This Shabbat, Shabbat Shira (the Shabbat of Song) we find songs in the Torah reading (Shirat HaYam, the Song of the Sea, Shmot 15:1-21) and in the Haftara reading (Shirat Devora, Devora’s Song, Shoftim 5:1-31).
In the Torah reading, after Moshe sings the song of victory with the men, Miriam appears (Shmot 15:20-21):
Then Miriam the prophetess, Aaron’s sister, took a timbrel in her hand, and all the women went out after her in dance with timbrels. And Miriam chanted for them:
Sing to the LORD, for He has triumphed gloriously; Horse and driver He has hurled into the sea.
Rav Yisachar Yaakovson points out that in the Torah reading, Miriam has a secondary role. She is completing Moshe’s song, getting the women involved in praising God and playing instruments. Devora, on the other hand, in our Haftara, is at the center of the story and she leads the song. Devora was the only woman who united the roles of both prophetess and judge (Shoftim 4:4-5):
Devora, wife of Lapidot, was a prophetess; she led Israel at that time. She used to sit under the Palm of Devora, between Ramah and Beit-El, in the hill country of Ephraim, and the Israelites would come to her for decisions.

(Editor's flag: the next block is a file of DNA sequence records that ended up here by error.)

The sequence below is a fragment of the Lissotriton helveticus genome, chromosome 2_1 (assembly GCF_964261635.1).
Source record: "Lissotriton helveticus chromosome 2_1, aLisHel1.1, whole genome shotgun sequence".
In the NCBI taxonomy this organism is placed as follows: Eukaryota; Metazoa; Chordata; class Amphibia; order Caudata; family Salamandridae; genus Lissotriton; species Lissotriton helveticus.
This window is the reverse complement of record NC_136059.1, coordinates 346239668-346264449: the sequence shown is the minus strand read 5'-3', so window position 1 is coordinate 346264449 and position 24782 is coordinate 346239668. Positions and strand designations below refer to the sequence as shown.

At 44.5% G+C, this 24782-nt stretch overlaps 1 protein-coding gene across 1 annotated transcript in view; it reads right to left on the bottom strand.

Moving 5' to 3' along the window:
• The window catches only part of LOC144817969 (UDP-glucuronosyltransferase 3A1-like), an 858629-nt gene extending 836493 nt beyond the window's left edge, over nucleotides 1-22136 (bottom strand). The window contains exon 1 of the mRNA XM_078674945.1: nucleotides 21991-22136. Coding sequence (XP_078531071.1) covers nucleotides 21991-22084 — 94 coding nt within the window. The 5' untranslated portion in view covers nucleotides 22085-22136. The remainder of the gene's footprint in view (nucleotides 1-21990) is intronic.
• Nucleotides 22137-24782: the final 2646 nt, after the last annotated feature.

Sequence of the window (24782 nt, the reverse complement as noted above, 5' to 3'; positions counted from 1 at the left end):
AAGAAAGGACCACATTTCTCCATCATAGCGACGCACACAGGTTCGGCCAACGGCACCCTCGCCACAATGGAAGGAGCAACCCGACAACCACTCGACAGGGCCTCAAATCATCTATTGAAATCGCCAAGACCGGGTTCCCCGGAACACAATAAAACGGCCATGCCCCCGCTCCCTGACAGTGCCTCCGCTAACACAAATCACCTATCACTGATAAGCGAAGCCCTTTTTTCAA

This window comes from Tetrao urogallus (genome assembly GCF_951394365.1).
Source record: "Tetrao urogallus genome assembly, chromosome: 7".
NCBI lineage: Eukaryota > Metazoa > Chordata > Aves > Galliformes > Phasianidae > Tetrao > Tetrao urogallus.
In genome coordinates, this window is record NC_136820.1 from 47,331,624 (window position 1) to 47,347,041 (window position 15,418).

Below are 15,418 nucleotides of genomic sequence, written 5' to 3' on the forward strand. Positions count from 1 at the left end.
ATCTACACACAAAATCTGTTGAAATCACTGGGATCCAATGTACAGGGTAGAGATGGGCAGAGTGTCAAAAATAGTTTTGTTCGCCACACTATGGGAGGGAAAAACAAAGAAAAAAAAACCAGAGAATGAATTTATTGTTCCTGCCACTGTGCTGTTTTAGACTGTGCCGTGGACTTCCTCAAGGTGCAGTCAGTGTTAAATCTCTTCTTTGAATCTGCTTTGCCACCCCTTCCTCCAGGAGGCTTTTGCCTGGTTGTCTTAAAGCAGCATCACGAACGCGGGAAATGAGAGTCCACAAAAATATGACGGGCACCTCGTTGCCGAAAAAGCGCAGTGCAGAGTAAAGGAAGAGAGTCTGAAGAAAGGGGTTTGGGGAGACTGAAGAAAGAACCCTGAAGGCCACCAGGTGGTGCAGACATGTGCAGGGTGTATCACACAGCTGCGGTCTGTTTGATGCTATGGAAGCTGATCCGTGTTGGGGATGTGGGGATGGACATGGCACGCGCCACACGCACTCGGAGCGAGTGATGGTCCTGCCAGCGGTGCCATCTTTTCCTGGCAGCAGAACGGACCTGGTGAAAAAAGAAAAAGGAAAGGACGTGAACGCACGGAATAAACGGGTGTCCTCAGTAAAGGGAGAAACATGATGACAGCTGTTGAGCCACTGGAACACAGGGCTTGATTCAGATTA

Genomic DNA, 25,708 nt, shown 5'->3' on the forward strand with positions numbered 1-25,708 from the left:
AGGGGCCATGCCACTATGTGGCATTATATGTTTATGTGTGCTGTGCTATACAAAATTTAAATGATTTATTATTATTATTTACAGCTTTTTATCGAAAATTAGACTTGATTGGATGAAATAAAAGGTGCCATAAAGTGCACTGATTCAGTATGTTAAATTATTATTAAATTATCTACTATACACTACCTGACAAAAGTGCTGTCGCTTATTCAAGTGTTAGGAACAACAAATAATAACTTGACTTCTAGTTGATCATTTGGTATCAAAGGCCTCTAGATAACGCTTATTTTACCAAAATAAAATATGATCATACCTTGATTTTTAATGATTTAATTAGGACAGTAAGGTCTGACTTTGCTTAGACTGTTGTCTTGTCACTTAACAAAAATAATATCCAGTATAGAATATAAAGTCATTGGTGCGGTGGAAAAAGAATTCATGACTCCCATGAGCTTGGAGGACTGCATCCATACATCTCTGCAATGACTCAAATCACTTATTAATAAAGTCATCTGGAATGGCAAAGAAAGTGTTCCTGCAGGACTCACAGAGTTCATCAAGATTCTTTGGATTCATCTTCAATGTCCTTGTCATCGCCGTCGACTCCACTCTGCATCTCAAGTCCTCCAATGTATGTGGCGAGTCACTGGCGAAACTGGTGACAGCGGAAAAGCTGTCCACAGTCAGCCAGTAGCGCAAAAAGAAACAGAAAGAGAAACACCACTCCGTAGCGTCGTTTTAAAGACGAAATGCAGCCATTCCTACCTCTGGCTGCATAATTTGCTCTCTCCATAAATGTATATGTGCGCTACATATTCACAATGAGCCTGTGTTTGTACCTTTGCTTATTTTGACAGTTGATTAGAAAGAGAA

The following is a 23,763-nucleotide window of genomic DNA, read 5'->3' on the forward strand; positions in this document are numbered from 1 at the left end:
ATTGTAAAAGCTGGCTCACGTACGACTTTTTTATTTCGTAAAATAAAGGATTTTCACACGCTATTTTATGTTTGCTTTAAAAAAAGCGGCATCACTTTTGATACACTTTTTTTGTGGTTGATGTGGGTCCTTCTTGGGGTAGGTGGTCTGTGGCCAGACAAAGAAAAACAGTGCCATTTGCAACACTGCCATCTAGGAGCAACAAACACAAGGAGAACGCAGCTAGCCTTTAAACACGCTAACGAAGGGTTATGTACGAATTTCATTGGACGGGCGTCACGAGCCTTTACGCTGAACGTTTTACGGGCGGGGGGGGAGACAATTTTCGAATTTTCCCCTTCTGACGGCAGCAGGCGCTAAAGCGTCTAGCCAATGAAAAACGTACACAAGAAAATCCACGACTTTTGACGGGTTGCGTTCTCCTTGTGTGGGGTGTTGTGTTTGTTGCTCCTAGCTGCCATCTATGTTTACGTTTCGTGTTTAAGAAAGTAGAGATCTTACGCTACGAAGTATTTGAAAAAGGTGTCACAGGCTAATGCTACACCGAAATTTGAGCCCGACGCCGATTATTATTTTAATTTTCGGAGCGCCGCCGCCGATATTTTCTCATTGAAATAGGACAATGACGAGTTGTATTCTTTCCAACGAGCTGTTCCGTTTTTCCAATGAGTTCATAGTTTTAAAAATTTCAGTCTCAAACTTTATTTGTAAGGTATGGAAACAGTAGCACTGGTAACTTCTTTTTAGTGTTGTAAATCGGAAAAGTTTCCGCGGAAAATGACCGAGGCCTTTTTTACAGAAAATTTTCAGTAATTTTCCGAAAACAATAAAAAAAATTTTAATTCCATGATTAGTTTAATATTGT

We see Devora’s prophecy in Shoftim 4:8-9:
Barak said to her, “If you will go with me, I will go; if not, I will not go.” “Very well, I will go with you,” she answered. “However, there will be no glory for you in the course you are taking, for then the LORD will deliver Sisera into the hands of a woman.” So Devora went with Barak to Kedesh.
Devora’s prophecy came true. The hero of the war was Yael, who killed the enemy Sisera. The war was won by a woman.
While Miriam and Devora are described as prophetesses, Miriam’s prophecy is not spelled out in the Biblical text while Devora’s is very clear. Miriam may have been overshadowed by her brother Moshe, the greatest of all of the prophets. During the time that Devora served as a judge and prophetess she had no competition, none of the men at the time were capable leaders.